The Duluth Police Department concludes a year of transitions and challenges. They had a historic number of retirements. And they are in the process of adding to their ranks.
Citywide crime is declining, but these cops will be dealing with a serious social problem.
Mayor Mike Seynowa and Mayor Emily Larson shared some updates on Thursday.
Ceynowa said there are fewer reactive calls, like those reporting crimes, but more proactive calls.
“Despite staff shortages, officers are committed to being active in the community and addressing concerns identified through data, community members and community partners,” Ceynowa said. I’m here.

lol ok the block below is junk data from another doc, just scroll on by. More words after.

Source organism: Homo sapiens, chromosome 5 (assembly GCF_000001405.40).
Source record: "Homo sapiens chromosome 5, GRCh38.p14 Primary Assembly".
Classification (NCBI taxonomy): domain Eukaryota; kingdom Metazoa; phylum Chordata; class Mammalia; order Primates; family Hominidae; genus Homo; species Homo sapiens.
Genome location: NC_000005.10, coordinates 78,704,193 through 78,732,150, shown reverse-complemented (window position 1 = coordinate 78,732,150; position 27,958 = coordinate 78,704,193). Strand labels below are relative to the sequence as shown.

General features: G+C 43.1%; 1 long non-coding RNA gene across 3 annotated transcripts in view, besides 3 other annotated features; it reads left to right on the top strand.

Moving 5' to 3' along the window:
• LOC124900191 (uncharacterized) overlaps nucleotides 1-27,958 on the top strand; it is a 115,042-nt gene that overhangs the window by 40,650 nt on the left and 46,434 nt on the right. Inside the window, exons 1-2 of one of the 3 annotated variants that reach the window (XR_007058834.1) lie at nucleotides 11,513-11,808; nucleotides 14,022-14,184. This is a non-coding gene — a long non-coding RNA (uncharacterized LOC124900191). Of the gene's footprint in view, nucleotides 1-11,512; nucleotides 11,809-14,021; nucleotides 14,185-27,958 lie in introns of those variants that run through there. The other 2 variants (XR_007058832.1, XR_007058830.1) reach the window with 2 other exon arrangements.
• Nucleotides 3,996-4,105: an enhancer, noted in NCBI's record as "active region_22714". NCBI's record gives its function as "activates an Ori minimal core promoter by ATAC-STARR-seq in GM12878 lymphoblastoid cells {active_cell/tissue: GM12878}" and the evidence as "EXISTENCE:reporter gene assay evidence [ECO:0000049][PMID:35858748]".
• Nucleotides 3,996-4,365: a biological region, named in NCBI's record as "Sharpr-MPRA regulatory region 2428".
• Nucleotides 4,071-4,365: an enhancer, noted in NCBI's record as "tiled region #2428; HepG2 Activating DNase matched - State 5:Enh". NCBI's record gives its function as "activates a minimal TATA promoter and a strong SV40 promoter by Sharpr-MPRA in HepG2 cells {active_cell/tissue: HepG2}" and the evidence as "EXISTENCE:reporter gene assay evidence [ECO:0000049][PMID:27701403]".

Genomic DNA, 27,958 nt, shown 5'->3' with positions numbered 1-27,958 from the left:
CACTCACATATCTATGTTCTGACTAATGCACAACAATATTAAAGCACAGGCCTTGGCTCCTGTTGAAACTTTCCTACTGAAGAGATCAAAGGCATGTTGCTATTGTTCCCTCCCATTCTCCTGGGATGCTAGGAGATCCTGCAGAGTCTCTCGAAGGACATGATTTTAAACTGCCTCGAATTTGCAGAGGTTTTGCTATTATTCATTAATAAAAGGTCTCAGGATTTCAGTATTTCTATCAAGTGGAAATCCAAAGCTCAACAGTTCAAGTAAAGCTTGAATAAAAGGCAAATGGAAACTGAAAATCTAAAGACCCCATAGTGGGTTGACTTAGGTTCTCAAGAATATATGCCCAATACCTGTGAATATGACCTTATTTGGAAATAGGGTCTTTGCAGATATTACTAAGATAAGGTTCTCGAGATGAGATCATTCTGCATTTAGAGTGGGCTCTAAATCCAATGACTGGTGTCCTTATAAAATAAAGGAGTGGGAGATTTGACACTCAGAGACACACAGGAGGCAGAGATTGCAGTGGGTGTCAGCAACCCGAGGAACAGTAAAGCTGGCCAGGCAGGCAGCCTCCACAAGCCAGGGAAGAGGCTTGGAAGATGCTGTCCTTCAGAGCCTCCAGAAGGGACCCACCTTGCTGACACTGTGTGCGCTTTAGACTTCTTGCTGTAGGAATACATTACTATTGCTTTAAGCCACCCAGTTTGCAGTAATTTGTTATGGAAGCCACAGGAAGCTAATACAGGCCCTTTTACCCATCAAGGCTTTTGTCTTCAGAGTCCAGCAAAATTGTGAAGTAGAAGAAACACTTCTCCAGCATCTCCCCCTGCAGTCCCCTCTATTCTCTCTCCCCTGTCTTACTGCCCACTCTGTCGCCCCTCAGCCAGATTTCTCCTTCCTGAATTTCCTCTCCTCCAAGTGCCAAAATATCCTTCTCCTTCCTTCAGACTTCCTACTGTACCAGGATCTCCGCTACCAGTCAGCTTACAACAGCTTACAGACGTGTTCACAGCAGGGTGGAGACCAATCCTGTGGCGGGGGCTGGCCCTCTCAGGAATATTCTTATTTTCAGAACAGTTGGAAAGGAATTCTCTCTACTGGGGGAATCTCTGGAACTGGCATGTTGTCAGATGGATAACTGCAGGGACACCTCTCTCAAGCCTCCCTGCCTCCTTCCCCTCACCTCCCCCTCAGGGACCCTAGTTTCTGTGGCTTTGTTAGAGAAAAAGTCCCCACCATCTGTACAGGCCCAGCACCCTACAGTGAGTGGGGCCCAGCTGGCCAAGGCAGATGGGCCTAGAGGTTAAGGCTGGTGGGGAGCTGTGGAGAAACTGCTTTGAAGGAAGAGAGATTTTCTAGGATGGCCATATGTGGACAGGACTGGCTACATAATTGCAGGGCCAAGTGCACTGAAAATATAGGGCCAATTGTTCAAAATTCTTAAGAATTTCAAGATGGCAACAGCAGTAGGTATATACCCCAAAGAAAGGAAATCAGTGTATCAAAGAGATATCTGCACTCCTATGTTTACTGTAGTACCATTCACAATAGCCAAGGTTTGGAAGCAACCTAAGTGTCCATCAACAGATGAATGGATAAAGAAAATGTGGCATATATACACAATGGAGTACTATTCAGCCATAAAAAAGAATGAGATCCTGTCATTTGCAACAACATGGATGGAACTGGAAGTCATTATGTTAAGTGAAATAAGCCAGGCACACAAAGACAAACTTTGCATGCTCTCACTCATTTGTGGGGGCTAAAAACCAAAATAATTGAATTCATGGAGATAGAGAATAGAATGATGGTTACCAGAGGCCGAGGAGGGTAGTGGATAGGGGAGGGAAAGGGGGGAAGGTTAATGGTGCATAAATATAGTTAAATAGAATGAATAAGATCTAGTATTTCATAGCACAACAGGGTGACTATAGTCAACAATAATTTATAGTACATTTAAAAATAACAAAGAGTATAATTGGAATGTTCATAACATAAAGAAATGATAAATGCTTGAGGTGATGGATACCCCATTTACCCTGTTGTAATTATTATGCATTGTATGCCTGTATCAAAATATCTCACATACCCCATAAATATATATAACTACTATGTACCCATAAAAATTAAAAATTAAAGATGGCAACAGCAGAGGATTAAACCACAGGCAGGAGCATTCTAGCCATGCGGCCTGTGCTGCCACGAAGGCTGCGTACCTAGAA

Of particular concern is downtown.
Mayor Emily Larson convened a task force last year to implement action steps.
She said things are seasonal at times. Fewer reports of safety concerns.”
According to Seinois, there have been calls of firing and firing. However, most of them are related to suicides and accidental phone calls. Overdose is also a problem.
As such, mental health and substance abuse will continue to be the team’s focus. “These calls are really hard for our officers, they take a long time and it’s hard to see this part of humanity. But I know we have partners who can help.”
Ceynowa said he has another new group of executives in the background and plans to open another hiring round in April. This adds to the eight new officers who are almost ready to go on patrol alone after taking the oath in December.
“Staffing shortages are not a long-term solution,” he said. “I am proud of our staff who do more with less.”